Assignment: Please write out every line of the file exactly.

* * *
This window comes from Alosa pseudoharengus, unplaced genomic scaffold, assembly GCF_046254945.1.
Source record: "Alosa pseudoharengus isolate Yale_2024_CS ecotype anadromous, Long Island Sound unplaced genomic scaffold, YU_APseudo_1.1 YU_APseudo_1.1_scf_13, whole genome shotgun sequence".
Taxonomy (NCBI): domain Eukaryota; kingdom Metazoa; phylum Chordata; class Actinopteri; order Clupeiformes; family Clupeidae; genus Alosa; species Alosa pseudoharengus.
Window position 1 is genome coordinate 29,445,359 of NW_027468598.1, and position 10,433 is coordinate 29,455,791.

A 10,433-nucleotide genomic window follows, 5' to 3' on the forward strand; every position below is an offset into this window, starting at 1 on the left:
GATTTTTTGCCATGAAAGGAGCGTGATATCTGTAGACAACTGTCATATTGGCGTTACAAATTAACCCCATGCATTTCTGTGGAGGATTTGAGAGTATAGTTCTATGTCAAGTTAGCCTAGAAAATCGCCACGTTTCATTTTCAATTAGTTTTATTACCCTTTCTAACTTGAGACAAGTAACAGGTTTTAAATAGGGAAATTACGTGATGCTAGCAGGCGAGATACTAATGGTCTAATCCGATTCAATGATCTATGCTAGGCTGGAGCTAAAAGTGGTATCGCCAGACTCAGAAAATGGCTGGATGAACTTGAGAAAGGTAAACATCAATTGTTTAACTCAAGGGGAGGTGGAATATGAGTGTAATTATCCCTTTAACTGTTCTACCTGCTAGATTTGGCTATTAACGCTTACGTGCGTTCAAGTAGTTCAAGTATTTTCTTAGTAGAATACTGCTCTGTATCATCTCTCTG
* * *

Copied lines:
This window comes from Alosa pseudoharengus, unplaced genomic scaffold, assembly GCF_046254945.1.
Source record: "Alosa pseudoharengus isolate Yale_2024_CS ecotype anadromous, Long Island Sound unplaced genomic scaffold, YU_APseudo_1.1 YU_APseudo_1.1_scf_13, whole genome shotgun sequence".
Taxonomy (NCBI): domain Eukaryota; kingdom Metazoa; phylum Chordata; class Actinopteri; order Clupeiformes; family Clupeidae; genus Alosa; species Alosa pseudoharengus.
Window position 1 is genome coordinate 29,445,359 of NW_027468598.1, and position 10,433 is coordinate 29,455,791.

A 10,433-nucleotide genomic window follows, 5' to 3' on the forward strand; every position below is an offset into this window, starting at 1 on the left:
GATTTTTTGCCATGAAAGGAGCGTGATATCTGTAGACAACTGTCATATTGGCGTTACAAATTAACCCCATGCATTTCTGTGGAGGATTTGAGAGTATAGTTCTATGTCAAGTTAGCCTAGAAAATCGCCACGTTTCATTTTCAATTAGTTTTATTACCCTTTCTAACTTGAGACAAGTAACAGGTTTTAAATAGGGAAATTACGTGATGCTAGCAGGCGAGATACTAATGGTCTAATCCGATTCAATGATCTATGCTAGGCTGGAGCTAAAAGTGGTATCGCCAGACTCAGAAAATGGCTGGATGAACTTGAGAAAGGTAAACATCAATTGTTTAACTCAAGGGGAGGTGGAATATGAGTGTAATTATCCCTTTAACTGTTCTACCTGCTAGATTTGGCTATTAACGCTTACGTGCGTTCAAGTAGTTCAAGTATTTTCTTAGTAGAATACTGCTCTGTATCATCTCTCTG